Teacher asked to stop policy on bringing snacks to class

Brett Johnson

Sacramento State psychology professor George Parrott was asked by the university’s psychology department to discontinue his long-held policy on students bringing snacks, or facing a teacher-less class.

Parrott has required students to bring snacks into his classroom for nearly 40 years, saying he does so in an effort to encourage students to work together and form connections. The syllabus he passes out on the first day of class makes it clear: not having a snack means no Parrott or teacher’s assistants.

The requirement came under review after media outlets reported on his decision to leave his Foundations of Psychological Research class Nov. 10. On that day, Parrott and his teacher’s assistants left during a midterm review because two students who were to bring in snacks that day were absent.

The psychology department has since determined Parrott leaving class for this reason was unacceptable.

The department appreciates “team cooperation,” but is of the opinion the requirement is not the best way to achieve those goals, according to a statement issued by Marya Endriga, psychology chair. The statement also makes it clear the department does not approve of the departure of instructors as a consequential measure.

The statement, dated Nov. 16, was constructed by faculty members within the department, and was proposed as a motion to be considered as an official response to the situation. The motion was voted on, and carried unanimously.

Parrott has not argued the decision, saying he accepts it and is comfortable with the department’s stance on the issue.

“When it comes down to it, I still personally believe the requirement to bring snacks to class is appropriate,” Parrott said. “However, maybe the consequences should have been different. I should have just cancelled class instead of just walking out; no student gets upset about class being cancelled.”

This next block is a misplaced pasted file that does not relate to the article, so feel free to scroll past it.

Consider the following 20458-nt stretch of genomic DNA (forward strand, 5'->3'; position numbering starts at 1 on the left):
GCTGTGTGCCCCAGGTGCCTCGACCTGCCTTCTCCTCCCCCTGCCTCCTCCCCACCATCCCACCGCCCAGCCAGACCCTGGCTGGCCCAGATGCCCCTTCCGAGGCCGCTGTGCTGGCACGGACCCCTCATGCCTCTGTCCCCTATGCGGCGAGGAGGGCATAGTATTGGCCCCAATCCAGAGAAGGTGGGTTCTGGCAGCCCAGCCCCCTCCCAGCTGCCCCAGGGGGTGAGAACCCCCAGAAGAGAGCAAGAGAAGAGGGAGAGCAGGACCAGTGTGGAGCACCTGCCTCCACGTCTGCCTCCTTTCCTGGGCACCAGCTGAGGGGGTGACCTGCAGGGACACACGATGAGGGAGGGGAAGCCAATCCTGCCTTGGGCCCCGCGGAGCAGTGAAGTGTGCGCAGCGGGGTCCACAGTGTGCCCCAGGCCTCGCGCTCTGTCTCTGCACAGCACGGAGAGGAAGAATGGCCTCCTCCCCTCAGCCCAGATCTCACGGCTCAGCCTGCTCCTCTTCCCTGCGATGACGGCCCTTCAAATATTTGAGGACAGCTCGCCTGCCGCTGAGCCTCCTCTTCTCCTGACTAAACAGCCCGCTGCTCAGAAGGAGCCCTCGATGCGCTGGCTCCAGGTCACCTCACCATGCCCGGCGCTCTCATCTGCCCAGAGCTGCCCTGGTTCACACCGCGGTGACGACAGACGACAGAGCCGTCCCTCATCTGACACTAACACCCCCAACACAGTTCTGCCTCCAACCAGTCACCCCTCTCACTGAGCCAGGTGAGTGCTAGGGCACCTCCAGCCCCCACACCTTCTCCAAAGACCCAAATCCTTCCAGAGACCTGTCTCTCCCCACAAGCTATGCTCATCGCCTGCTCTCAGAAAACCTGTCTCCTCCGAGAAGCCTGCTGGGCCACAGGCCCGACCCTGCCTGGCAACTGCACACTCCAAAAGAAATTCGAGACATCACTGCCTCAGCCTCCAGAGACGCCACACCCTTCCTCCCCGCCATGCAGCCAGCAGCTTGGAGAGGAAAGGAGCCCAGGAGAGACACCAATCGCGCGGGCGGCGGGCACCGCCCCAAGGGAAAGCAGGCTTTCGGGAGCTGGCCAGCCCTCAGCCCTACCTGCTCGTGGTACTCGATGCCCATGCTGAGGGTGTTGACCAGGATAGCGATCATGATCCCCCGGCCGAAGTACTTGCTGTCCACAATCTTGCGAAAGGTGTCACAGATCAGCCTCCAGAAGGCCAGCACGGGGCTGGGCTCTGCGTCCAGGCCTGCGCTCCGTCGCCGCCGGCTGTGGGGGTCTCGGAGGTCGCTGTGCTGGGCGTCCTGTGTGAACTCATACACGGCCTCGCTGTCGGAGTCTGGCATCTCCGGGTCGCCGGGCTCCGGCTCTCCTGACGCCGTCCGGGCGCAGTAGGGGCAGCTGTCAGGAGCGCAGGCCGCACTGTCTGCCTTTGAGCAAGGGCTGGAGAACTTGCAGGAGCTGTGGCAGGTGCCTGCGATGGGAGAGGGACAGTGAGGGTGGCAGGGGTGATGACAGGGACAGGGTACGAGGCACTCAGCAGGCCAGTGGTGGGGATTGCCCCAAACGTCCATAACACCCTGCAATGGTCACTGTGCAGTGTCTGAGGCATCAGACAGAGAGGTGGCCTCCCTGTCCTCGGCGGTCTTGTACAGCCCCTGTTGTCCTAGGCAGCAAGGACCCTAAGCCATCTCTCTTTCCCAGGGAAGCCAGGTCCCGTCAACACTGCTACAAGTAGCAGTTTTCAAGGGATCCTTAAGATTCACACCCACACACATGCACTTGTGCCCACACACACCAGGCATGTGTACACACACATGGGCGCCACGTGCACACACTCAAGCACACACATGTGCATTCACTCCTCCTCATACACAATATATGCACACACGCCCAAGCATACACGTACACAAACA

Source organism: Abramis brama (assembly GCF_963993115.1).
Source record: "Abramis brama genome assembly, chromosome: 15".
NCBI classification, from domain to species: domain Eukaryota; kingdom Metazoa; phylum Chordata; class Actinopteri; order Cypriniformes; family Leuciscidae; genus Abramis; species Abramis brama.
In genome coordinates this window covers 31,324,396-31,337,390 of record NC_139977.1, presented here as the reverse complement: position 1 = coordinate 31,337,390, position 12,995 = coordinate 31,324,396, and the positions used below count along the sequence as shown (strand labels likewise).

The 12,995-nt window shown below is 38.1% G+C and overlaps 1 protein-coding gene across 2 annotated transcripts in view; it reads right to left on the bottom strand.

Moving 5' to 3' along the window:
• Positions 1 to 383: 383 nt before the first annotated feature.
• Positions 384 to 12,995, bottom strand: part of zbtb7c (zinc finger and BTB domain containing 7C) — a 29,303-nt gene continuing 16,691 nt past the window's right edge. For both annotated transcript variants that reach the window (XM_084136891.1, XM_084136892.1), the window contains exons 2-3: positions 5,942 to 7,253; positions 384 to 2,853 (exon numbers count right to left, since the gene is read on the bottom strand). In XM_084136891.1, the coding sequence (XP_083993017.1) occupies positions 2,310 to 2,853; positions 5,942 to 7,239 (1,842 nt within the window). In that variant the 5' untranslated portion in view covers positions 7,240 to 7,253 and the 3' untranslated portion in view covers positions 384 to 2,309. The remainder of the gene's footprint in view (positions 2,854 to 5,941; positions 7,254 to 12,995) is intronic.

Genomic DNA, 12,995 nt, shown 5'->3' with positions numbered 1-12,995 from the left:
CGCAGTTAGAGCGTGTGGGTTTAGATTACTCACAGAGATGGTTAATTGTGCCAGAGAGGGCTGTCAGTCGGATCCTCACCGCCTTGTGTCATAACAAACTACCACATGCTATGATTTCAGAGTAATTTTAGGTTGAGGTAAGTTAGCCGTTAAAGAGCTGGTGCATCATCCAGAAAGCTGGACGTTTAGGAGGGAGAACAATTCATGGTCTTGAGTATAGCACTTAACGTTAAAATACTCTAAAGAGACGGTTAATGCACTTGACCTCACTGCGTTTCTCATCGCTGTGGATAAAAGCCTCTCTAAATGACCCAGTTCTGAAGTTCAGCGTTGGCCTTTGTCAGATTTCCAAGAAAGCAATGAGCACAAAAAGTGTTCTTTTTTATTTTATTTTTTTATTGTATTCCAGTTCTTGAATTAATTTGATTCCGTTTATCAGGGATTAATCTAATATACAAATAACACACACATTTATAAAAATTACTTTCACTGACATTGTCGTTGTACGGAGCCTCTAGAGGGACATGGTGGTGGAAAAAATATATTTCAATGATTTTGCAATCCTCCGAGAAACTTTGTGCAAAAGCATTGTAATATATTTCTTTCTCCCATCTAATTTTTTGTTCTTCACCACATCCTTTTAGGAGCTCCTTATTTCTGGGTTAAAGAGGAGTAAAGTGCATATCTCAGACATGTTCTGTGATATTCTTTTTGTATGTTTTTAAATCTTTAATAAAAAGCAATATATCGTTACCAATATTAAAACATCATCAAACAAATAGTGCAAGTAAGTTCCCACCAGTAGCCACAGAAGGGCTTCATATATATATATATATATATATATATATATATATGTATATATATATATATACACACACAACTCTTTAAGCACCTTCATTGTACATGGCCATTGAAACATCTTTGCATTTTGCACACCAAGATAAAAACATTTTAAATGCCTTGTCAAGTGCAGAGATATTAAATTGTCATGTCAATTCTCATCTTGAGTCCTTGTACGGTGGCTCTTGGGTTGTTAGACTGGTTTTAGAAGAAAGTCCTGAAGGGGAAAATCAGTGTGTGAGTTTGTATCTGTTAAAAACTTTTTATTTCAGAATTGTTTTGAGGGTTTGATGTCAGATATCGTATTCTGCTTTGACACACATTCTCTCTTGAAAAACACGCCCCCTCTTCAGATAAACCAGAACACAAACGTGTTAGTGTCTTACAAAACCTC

Parrott said he is open to exploring other options for team-building exercises. He said, however, the suggestions he received via email correspondence with College of Social Sciences and Interdisciplinary Studies Dean Charles Gossett did not appeal to him.

The email included a link to a website listing icebreaker activities such as a musical chairs game, in which the winner reveals personal information. Another was a Tic-Tac-Toe game having students using personal characteristics in place of “O’s” and “X’s.”

“Some of what was suggested would be way, way more inappropriate than snacks” Parrott said. “Some of the things suggested on that website would just be outright embarrassing, and that’s just not what I want for my students.”

Parrott said he is not worried about whether he will continue requiring students to bring snacks to class in the immediate future, as he will be teaching in Warshaw, Poland, next semester. He said he is being considered for a Fulbright Scholarship, which would allow him to teach there even longer.

“The students there have a curriculum that keeps a group of students together throughout each semester, so having the snack requirement would be inappropriate,” Parrott said. “It’s not like here – where students rarely mingle and need activities that bring them together.”

Brett Johnson can be reached at [email protected]